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Testing the Waters with B-WET

The first year of B-WET

I am sure that it would come as no surprise to hear that The Mariners’ Museum and Park cares deeply about the Chesapeake Bay. The fact that our 550-acre urban oasis abuts the James River means that we have a large responsibility to keep the Park and Mariners’ Lake clean and healthy.

Our amazing Park team works day in and day out to make sure that the Park remains in the incredible condition that it is in so that all can come to enjoy its beauty. The team also monitors the health of the Lake and Kettle Pond to ensure that the water is safe for the wildlife that rely on it and call it home.

Maintaining the health of this large body of water is no small challenge. Occasionally, this responsibility requires us to ask our community for assistance. Fortunately for us, we have had quite a few people step-up to the challenge.

It started with a grant

In 2021, The Mariners’ Museum and Park was awarded a grant from the National Oceanic and Atmospheric Association (NOAA) to conduct a three-year restoration project on Mariners’ Lake. This particular bay watershed education and training grant, known as B-WET, is an environmental program for K-12 students that is focused on hands-on, place-based watershed learning. Our program works with 9th-grade high schoolers in the Newport News Public Schools.

Vallisneria americana [eelgrass] planted in Mariners’ Lake.

The students who participate in this program learn about local environmental issues and contribute to community solutions. By doing so, the students are actively engaging in a meaningful watershed educational experience (MWEE). MWEEs are valuable experiences that can strengthen a student’s connection to their community and the environment around them. With their help, we can improve the water quality of Mariners’ Lake and help positively impact the Chesapeake Bay as a whole.

Restoring Mariners’ Lake

So, what exactly is this restoration project?

Over the next three years, students will plant aquatic plants called Vallisneria americana, or eelgrass. Eelgrasses can stabilize the ground with their roots which makes the sediment of the Lake more stable. As a result, less dirt or sediment will be kicked up in the water. The planting of the eelgrass will improve the water quality of Mariners’ Lake by making the water clearer, allowing for other aquatic plants and animals to thrive.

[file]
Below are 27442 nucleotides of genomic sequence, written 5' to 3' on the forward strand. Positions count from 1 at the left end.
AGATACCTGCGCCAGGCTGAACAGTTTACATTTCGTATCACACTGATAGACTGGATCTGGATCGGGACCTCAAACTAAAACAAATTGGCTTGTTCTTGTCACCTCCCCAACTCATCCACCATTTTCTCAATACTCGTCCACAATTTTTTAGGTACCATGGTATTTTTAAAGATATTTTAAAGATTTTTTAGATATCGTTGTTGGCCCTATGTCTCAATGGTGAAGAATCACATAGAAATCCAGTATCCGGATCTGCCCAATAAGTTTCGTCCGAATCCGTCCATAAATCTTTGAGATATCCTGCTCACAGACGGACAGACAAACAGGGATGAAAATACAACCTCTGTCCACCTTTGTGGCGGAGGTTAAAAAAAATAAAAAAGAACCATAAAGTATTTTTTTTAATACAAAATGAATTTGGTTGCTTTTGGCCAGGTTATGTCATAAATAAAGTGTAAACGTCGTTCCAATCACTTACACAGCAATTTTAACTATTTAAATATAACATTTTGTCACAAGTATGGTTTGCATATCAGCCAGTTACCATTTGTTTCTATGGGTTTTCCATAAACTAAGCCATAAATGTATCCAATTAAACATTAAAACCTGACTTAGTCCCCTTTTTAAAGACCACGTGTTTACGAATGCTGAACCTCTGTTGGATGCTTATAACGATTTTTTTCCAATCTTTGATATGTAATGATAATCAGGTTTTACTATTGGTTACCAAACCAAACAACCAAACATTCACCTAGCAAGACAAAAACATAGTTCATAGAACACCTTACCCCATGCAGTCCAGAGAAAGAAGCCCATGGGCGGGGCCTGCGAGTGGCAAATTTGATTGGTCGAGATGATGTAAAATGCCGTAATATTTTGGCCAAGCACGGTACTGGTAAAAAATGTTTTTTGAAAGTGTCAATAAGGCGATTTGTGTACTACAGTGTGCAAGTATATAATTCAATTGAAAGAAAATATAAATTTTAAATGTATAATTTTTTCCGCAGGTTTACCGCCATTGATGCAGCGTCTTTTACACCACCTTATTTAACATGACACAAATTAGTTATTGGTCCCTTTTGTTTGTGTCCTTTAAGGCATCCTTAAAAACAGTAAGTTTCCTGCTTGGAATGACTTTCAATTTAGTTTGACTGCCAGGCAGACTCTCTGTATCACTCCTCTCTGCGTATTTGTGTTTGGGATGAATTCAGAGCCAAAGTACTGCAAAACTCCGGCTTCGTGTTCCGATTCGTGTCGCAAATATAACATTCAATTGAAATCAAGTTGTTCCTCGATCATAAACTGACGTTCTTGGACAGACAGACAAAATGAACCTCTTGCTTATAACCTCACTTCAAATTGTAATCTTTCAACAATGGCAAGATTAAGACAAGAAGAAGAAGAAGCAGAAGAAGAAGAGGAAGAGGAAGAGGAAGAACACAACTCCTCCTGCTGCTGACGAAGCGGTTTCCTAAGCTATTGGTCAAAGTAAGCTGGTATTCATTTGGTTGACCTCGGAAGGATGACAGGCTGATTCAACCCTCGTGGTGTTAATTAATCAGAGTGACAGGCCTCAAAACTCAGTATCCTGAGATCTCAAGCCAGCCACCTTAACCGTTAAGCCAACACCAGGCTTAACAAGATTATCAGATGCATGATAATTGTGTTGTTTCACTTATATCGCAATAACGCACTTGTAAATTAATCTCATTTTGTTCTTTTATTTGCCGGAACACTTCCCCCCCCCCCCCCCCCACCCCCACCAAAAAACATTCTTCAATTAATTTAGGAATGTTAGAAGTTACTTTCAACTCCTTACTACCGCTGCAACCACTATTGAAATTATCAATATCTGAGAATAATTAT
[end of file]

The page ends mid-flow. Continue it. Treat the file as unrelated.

Challenges and classroom visits

For the pilot year of B-WET, we recruited seven biology, environmental science, and AP environmental science teachers from Warwick and Menchville High Schools to participate. Our Education and Park teams knew we’d have to work together through trial and error to determine the best ways to carry out the grant requirements. Going into the school year, our Museum team knew that there would be two significant challenges we would face: navigating classroom visits through a global pandemic and keeping the grasses alive.

We knew that COVID would not allow us to visit with the students in person.

Teachers, interns, and partners of the B-WET grant participating in activities for teacher professional development.

Thankfully, we were able to meet with the students virtually to connect with them and introduce them to the project that they would be helping us with this year.

As the year progressed and vaccines became readily available, we were able to go into the classrooms to interact with the students face-to-face.

The grasses, however, were another challenge entirely. One of the major parts of the program was to have the students grow the grasses in their classrooms so they could take ownership of the restoration project. The plan was for the Museum to provide the equipment and grasses; the students’ job was to keep the plants alive.